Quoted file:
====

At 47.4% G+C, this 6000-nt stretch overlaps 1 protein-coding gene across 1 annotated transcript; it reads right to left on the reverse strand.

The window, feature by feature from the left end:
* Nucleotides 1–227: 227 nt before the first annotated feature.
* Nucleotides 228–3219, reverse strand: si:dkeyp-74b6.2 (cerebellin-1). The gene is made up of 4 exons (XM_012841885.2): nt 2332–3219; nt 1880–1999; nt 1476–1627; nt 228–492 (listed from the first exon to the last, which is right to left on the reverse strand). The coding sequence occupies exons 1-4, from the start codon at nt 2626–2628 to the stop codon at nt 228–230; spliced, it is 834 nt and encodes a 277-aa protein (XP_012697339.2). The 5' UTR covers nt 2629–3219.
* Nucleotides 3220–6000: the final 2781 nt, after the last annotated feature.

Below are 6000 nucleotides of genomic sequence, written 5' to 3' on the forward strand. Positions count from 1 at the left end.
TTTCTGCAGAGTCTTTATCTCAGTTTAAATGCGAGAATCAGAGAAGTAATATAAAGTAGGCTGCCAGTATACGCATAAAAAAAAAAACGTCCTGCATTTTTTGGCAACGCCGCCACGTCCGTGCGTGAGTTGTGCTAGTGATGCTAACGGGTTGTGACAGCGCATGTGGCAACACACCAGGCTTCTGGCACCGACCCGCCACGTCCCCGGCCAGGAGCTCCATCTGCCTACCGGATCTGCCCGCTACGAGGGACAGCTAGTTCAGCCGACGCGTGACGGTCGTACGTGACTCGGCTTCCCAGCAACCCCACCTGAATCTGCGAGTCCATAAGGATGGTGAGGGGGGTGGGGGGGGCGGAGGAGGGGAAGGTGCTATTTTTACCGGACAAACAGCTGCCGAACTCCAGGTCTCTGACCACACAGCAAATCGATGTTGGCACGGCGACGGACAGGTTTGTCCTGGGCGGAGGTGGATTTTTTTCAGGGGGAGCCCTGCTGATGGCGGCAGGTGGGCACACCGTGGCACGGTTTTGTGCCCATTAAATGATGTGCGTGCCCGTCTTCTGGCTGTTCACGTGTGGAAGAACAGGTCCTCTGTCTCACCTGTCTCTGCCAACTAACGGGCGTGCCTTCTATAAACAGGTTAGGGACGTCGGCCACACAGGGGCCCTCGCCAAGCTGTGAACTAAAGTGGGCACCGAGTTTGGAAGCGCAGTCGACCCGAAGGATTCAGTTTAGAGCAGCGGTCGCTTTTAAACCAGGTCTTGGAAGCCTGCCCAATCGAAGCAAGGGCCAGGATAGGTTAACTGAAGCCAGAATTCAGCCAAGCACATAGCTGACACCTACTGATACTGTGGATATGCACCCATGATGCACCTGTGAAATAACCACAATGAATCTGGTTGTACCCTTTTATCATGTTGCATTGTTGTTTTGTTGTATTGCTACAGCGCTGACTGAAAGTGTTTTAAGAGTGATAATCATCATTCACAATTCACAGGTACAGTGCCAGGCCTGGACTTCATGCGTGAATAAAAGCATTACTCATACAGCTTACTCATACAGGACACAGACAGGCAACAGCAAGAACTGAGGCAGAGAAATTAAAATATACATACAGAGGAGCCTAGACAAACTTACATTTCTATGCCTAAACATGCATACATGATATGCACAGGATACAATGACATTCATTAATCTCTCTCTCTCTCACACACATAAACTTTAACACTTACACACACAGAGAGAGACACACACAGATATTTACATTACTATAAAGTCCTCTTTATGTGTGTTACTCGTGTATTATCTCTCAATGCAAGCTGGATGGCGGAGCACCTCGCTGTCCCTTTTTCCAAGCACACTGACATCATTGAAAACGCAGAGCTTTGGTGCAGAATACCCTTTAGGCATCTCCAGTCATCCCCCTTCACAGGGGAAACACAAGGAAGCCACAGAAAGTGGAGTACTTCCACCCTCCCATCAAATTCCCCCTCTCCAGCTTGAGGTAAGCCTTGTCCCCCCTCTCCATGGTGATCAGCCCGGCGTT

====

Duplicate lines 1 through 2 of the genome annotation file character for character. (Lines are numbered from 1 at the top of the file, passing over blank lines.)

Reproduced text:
At 47.4% G+C, this 6000-nt stretch overlaps 1 protein-coding gene across 1 annotated transcript; it reads right to left on the reverse strand.

The window, feature by feature from the left end: